11/25/2022, 11.15
ISRAEL - PALESTINE
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Netanyahu, first coalition agreement: Ben-Gvir police minister

Far-right leader also assured a post in Israel's security cabinet. Ben-Gvir in a note speaks of a "big step" towards the birth of the new government. Now the game for Defence and Smotrich's role remains open. It would seem to fall back on Finance with delegation to the Civil Administration to control the territories. And put an end to the Palestinian State. 

Jerusalem (AsiaNews) - Prime Minister Benjamin Netanyahu's Likud party today officialy announced the first coalition agreement aimed at forming a new government. The leader of the Jewish Power (Otzma Yehudit) party, Itamar Ben-Gvir, will be assigned the police ministry and a seat in Israel's security cabinet.

For the extreme right-wing exponent, it is a key ministry that will be responsible, among others, for the control of the Al Aqsa Mosque (or Temple Mount), with possible future tensions related to Orthodox Jews walking and praying in an area that Muslims consider the third holy place for Islam. 

It is an official first step towards the birth of the new executive, which will most likely be completed within the timeframe envisaged by the constitutional order, although there are still key positions at stake, such as that of the Ministry of Defence. 'We have taken a big step,' Ben-Gvir stressed in a note, 'towards a full coalition agreement, towards the formation of an executive in full swing' and oriented 'to the right'.

Likud and its religious and far-right allies won a clear victory in the November 1 elections, ending almost four years of political instability. The executive under construction seems destined to be the most right-wing in Israel's history, so much so that it has forced its leader Netanyahu to make an intense diplomatic and mediation effort between the radical drifts within the coalition and the Western allies. Above all the United States and the new Arab partners in the so-called 'Abraham Accords'.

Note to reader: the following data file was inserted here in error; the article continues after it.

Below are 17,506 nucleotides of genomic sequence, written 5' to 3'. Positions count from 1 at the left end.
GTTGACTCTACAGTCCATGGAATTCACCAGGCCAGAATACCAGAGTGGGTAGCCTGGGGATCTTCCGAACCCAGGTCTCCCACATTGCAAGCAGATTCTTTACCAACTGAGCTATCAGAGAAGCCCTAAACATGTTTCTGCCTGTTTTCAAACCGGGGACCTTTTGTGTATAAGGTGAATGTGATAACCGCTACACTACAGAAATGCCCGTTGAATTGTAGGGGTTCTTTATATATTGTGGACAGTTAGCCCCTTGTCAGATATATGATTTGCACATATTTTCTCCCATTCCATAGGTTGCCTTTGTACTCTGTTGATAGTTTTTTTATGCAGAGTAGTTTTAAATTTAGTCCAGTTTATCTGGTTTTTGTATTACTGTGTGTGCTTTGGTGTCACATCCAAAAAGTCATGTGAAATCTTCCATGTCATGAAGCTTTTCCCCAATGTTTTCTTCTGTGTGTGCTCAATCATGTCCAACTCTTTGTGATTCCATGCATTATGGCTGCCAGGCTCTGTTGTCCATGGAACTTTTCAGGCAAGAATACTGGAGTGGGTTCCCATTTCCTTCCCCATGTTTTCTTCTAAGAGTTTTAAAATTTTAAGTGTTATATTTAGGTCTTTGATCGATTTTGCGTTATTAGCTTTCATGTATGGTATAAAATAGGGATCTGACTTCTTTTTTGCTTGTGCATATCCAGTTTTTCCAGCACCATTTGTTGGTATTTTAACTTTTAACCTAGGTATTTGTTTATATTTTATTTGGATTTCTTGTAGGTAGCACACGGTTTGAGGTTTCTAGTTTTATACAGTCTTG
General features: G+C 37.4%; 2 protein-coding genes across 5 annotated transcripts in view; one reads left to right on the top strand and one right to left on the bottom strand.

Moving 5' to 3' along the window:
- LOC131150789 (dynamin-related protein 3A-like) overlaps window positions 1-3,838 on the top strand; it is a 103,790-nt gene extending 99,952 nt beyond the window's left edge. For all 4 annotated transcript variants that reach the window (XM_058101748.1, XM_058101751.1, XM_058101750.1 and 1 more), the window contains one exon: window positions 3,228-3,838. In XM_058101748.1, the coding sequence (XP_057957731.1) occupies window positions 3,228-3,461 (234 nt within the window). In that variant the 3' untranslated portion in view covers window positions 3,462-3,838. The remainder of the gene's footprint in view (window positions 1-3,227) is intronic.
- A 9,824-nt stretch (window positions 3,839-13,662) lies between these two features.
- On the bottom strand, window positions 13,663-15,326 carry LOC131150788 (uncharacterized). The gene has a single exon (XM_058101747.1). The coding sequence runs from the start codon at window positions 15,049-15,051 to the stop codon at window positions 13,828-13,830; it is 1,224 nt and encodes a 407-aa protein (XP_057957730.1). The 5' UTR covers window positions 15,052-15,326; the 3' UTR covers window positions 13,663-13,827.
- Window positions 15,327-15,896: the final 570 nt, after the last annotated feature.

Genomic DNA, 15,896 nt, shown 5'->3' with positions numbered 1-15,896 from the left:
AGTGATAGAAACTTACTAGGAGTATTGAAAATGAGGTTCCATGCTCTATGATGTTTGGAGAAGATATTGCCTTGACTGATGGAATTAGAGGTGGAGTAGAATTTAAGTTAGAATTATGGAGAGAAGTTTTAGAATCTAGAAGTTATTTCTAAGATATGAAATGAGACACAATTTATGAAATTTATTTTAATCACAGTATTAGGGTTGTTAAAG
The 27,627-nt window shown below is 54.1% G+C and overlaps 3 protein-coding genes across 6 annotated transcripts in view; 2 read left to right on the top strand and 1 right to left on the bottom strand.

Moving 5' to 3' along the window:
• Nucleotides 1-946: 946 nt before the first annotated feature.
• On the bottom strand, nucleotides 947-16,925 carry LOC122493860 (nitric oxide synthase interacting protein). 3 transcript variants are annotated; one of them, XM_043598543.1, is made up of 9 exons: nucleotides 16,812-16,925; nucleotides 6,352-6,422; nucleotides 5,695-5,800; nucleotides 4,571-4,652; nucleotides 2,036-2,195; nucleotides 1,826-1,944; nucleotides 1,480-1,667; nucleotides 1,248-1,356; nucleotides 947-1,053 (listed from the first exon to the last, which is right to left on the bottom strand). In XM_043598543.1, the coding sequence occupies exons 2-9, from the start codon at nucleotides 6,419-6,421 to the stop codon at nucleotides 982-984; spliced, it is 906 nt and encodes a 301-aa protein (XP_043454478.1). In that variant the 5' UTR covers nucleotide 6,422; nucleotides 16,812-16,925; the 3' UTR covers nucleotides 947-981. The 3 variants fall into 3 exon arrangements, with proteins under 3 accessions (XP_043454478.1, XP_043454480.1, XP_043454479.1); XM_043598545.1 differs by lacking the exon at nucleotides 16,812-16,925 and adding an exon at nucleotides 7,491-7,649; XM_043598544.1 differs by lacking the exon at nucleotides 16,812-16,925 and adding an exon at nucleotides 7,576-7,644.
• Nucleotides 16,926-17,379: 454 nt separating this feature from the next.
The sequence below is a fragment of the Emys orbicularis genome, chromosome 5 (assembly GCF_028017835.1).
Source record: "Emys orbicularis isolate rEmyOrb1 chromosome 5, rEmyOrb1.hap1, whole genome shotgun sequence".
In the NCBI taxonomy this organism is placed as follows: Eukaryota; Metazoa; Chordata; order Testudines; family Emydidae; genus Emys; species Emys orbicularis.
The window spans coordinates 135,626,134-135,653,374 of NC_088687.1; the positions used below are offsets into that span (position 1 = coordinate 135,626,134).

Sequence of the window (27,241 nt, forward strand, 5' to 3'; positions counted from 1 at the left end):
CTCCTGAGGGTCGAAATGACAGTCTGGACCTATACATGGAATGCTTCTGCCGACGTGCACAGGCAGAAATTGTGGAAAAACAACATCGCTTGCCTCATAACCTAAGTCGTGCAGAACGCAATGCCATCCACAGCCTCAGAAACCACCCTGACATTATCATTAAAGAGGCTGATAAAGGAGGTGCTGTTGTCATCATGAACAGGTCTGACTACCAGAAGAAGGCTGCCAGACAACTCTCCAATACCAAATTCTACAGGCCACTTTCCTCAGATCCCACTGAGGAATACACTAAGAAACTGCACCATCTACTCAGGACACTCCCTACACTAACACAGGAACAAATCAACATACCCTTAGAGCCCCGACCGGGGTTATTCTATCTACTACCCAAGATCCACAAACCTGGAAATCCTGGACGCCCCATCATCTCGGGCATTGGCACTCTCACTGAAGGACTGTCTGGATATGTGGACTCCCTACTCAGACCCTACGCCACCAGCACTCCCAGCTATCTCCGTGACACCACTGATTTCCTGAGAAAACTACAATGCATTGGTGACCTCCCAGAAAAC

The knot is tied to the wing of the religious ultra-right, fundamental to guarantee a solid majority among the 120 deputies of the Knesset, the Israeli Parliament. At the vote, the front had presented itself united, in order to guarantee itself greater electoral strength, but when the seats were distributed, splits occurred with seven deputies for Bezalel Yoel Smotrich's Religious Zionist Party, six for Ben-Gvir and a further minority group. 

Having reached agreement on the Police, a key position controlling access to holy places, the game now remains open for the coveted Ministry of Defence. Smotrich has claimed it on several occasions during government negotiations, while targeting NGOs and pro-human rights activist groups fighting against the occupation.

Washington's behind-the-scenes intervention and the Arab world's discontent have in all likelihood closed the door of Defence to the leader of the ultra-right, who, however, seems to be oriented towards the Finance ministry, with delegation to the civil administration. In this way, he would secure control of the West Bank because the body oversees the civil life of about 60% of the region (Area C).

It is a disturbing prospect for many activist movements, including Peace Now, which speaks - in the event of an agreement on the appointment - of a "de facto annexation" of the territories, a further push to the expansionist policy of the colonies and the recognition of the outposts.

In practice, an end to any prospect of a Palestinian state. 

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